Updated: Jan 3
Scripture tells us that we need to try to reconcile with our brothers and sisters even when we don't want to.
(2 Corinthians 5:18-19 ESV) '18 All this is from God, who through Christ reconciled us to himself and gave us the ministry of reconciliation; 19 that is, in Christ God was reconciling the world to himself, not counting their trespasses against them, and entrusting to us the message of reconciliation.'
Did scripture just say that God reconciled us (mankind) to Himself through Christ Jesus? Of course HE did; that is what (John 3:16-17) is all about. He also gave us this message of reconciliation so we can teach others about how to be reconciled to God through Jesus Christ. One last thing, He also told us how to be reconciled to our brothers and sisters here on Earth, and this is the primary topic for this devotional. (Matthew 5:23-24 ESV) '23 So if you are offering your gift at the altar and there remember that your brother has something against you, 24 leave your gift there before the altar and go. First be reconciled to your brother, and then come and offer your gift.' Now it is one thing to be reconciled to God, who is perfect in all His ways, but you don't know my brother/sister (insert name). Let's just say I can't enter into any type of relationship with him/her again (maybe this is just what I am thinking).
If your brother or sister is trying to make things right with you concerning a wrong that was done, who are you to stop them from doing this? If Jesus is supposed to be our example and He has given us this ministry of reconciliation, who are we to say NO to forgiving someone their trespasses toward us? Scripture makes it very plain concerning forgiveness in (Matthew 6:15 ESV) 'but if you do not forgive others their trespasses, neither will your Father forgive your trespasses.' Forgiveness must be given by a Christian whether we want to or not, but reconciliation is different. To be reconciled is to bring two (2) people back into a relationship again. The definition of reconciliation is: to restore friendship or harmony, to settle, and resolve. With some people, this is difficult to do, depending on what they have done.
This is how we are supposed to handle issues between brothers and sisters as Christians. (Matthew 18:15-17 ESV) '15 “If your brother sins against you, go and tell him his fault, between you and him alone. If he listens to you, you have gained your brother. 16 But if he does not listen, take one or two others along with you, that every charge may be established by the evidence of two or three witnesses. 17 If he refuses to listen to them, tell it to the church. And if he refuses to listen even to the church, let him be to you as a Gentile and a tax collector.' Some people skip over this portion of the gospel because it is easier to hold a grudge against your brother or sister rather than go after the restoration of the relationship.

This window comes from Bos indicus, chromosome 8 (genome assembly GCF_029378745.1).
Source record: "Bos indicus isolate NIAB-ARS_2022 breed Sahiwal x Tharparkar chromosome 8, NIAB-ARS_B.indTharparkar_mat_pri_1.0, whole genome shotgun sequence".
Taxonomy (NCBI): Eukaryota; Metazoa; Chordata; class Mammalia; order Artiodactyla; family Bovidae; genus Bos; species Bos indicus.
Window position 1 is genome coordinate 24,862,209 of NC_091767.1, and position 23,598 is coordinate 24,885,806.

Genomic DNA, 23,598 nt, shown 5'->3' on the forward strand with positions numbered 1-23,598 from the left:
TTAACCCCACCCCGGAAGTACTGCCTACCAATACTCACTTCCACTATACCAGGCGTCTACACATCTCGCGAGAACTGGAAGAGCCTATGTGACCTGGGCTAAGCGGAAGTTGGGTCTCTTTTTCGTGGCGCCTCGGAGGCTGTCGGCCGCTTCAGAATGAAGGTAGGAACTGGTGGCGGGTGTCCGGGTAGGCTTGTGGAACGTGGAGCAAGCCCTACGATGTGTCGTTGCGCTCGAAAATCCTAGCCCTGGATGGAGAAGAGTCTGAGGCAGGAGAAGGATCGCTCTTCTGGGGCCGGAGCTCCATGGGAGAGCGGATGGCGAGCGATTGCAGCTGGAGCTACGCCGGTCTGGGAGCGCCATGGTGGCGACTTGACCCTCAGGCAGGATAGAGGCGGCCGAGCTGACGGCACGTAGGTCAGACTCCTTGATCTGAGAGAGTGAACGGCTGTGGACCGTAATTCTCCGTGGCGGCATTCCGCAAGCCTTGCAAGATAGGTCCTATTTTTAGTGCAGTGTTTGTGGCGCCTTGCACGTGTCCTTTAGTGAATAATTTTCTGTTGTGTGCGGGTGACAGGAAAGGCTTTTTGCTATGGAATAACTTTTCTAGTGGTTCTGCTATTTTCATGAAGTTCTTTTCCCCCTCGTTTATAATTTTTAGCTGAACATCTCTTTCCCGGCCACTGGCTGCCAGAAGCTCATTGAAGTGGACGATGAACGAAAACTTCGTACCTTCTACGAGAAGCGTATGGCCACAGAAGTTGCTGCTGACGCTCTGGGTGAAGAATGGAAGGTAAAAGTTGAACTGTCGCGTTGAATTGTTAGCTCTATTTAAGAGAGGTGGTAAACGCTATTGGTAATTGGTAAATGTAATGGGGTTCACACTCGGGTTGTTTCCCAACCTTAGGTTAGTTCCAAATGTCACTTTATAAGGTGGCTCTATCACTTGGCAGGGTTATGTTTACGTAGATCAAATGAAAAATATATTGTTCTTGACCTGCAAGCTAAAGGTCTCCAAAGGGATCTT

Let's break the scripture down. Did you notice scripture said to the person who was wronged that they are to go and do the work necessary to start the process of reconciliation? That's right, the person that was hurt is to initiate the process by going to the person who has wronged them. When we look at this, we have to notice that God is up to something here. Why is He making the hurt party start the process? The hurt party is to initiate the process so that they don't sit there and stew in their unforgiveness and let bitterness take place within themselves concerning the person who has done them wrong. When you have to go after someone to reconcile, the onus is now on you to help restore the relationship. Only God would do something like this (lol).
Now there is a choice that must be made, will I do what God told me to do, or will I do nothing at all? As Christians, we should be striving to be obedient to God and His Word. If we do what the Word of God is asking us to do and our brother or sister refuses to make things right regarding the process, only then can we no longer have anything to do with them. This would mean as Christians, we have not rejected reconciling with them; they have rejected reconciling with us.
Reconciliation can be difficult, especially when you feel like you truly distrust the person you are reconciling with. Understand this first and foremost; you do not have to reconcile a relationship to the status it once was, especially if a covenant or trust was broken. Second, you only need to reconcile a relationship to the point where you do not have angst, anger, or resentment toward the person you are reconciling with. Truthfully, this is for your benefit. You don't want to give people more time in your mind than they deserve. Holding on to angst, anger, and resentment will give them way more time in your headspace than they are probably worth.
Challenge yourself to pray and read God's Word on a daily basis. As you understand more, start acting out on what it says. Then you will truly see the blessing of the Word of God in your life.
Ask your Heavenly Father to help you to understand His Word and give you the wisdom and understanding needed to act upon it.
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Take Care Family,
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